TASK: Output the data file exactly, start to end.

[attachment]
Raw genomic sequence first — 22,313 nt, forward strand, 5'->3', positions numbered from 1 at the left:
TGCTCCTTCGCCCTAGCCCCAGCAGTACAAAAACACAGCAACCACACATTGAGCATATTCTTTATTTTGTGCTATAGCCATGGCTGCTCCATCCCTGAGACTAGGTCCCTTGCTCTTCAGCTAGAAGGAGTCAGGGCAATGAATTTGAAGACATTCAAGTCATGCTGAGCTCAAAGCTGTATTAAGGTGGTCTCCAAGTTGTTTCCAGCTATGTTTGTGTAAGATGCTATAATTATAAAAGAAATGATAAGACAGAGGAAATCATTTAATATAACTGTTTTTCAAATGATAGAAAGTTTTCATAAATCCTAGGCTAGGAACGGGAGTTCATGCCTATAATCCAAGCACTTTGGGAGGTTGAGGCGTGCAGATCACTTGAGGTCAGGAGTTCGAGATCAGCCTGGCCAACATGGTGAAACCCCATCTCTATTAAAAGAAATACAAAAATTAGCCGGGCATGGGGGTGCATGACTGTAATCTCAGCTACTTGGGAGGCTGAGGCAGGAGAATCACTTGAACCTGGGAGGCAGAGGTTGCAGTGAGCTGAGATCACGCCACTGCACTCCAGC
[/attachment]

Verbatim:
Raw genomic sequence first — 22,313 nt, forward strand, 5'->3', positions numbered from 1 at the left:
TGCTCCTTCGCCCTAGCCCCAGCAGTACAAAAACACAGCAACCACACATTGAGCATATTCTTTATTTTGTGCTATAGCCATGGCTGCTCCATCCCTGAGACTAGGTCCCTTGCTCTTCAGCTAGAAGGAGTCAGGGCAATGAATTTGAAGACATTCAAGTCATGCTGAGCTCAAAGCTGTATTAAGGTGGTCTCCAAGTTGTTTCCAGCTATGTTTGTGTAAGATGCTATAATTATAAAAGAAATGATAAGACAGAGGAAATCATTTAATATAACTGTTTTTCAAATGATAGAAAGTTTTCATAAATCCTAGGCTAGGAACGGGAGTTCATGCCTATAATCCAAGCACTTTGGGAGGTTGAGGCGTGCAGATCACTTGAGGTCAGGAGTTCGAGATCAGCCTGGCCAACATGGTGAAACCCCATCTCTATTAAAAGAAATACAAAAATTAGCCGGGCATGGGGGTGCATGACTGTAATCTCAGCTACTTGGGAGGCTGAGGCAGGAGAATCACTTGAACCTGGGAGGCAGAGGTTGCAGTGAGCTGAGATCACGCCACTGCACTCCAGC